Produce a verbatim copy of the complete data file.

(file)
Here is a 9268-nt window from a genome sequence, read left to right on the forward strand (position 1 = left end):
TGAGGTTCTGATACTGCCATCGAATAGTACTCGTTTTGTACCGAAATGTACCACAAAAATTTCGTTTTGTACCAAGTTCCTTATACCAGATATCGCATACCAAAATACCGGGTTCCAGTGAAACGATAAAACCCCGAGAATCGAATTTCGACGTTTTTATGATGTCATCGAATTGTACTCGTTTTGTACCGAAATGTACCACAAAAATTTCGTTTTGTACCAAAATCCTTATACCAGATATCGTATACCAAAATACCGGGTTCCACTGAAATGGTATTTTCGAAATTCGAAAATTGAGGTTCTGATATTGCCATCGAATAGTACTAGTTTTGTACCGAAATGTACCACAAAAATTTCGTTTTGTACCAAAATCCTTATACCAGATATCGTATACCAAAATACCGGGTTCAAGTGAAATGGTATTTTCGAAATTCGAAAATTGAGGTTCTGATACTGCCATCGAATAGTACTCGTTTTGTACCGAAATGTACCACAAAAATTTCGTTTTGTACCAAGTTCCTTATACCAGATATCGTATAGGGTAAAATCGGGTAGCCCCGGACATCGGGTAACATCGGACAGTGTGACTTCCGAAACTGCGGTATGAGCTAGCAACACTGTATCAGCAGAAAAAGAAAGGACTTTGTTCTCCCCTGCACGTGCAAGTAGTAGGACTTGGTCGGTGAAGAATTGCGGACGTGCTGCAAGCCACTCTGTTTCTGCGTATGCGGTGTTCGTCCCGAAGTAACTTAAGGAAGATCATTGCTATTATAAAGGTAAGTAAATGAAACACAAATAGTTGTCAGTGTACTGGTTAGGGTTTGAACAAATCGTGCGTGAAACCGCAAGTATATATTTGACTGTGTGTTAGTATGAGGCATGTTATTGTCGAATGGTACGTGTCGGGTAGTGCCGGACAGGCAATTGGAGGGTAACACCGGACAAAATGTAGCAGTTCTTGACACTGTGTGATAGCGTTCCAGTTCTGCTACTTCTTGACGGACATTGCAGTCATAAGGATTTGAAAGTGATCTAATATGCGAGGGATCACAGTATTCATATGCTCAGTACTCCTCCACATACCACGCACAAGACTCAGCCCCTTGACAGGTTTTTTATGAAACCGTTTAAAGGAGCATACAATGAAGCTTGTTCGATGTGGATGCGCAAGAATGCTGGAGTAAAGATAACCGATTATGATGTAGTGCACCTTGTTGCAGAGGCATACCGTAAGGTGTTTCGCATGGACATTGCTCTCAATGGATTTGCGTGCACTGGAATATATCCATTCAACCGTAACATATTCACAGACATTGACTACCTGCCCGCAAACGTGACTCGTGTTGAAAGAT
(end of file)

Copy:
Here is a 9268-nt window from a genome sequence, read left to right on the forward strand (position 1 = left end):
TGAGGTTCTGATACTGCCATCGAATAGTACTCGTTTTGTACCGAAATGTACCACAAAAATTTCGTTTTGTACCAAGTTCCTTATACCAGATATCGCATACCAAAATACCGGGTTCCAGTGAAACGATAAAACCCCGAGAATCGAATTTCGACGTTTTTATGATGTCATCGAATTGTACTCGTTTTGTACCGAAATGTACCACAAAAATTTCGTTTTGTACCAAAATCCTTATACCAGATATCGTATACCAAAATACCGGGTTCCACTGAAATGGTATTTTCGAAATTCGAAAATTGAGGTTCTGATATTGCCATCGAATAGTACTAGTTTTGTACCGAAATGTACCACAAAAATTTCGTTTTGTACCAAAATCCTTATACCAGATATCGTATACCAAAATACCGGGTTCAAGTGAAATGGTATTTTCGAAATTCGAAAATTGAGGTTCTGATACTGCCATCGAATAGTACTCGTTTTGTACCGAAATGTACCACAAAAATTTCGTTTTGTACCAAGTTCCTTATACCAGATATCGTATAGGGTAAAATCGGGTAGCCCCGGACATCGGGTAACATCGGACAGTGTGACTTCCGAAACTGCGGTATGAGCTAGCAACACTGTATCAGCAGAAAAAGAAAGGACTTTGTTCTCCCCTGCACGTGCAAGTAGTAGGACTTGGTCGGTGAAGAATTGCGGACGTGCTGCAAGCCACTCTGTTTCTGCGTATGCGGTGTTCGTCCCGAAGTAACTTAAGGAAGATCATTGCTATTATAAAGGTAAGTAAATGAAACACAAATAGTTGTCAGTGTACTGGTTAGGGTTTGAACAAATCGTGCGTGAAACCGCAAGTATATATTTGACTGTGTGTTAGTATGAGGCATGTTATTGTCGAATGGTACGTGTCGGGTAGTGCCGGACAGGCAATTGGAGGGTAACACCGGACAAAATGTAGCAGTTCTTGACACTGTGTGATAGCGTTCCAGTTCTGCTACTTCTTGACGGACATTGCAGTCATAAGGATTTGAAAGTGATCTAATATGCGAGGGATCACAGTATTCATATGCTCAGTACTCCTCCACATACCACGCACAAGACTCAGCCCCTTGACAGGTTTTTTATGAAACCGTTTAAAGGAGCATACAATGAAGCTTGTTCGATGTGGATGCGCAAGAATGCTGGAGTAAAGATAACCGATTATGATGTAGTGCACCTTGTTGCAGAGGCATACCGTAAGGTGTTTCGCATGGACATTGCTCTCAATGGATTTGCGTGCACTGGAATATATCCATTCAACCGTAACATATTCACAGACATTGACTACCTGCCCGCAAACGTGACTCGTGTTGAAAGAT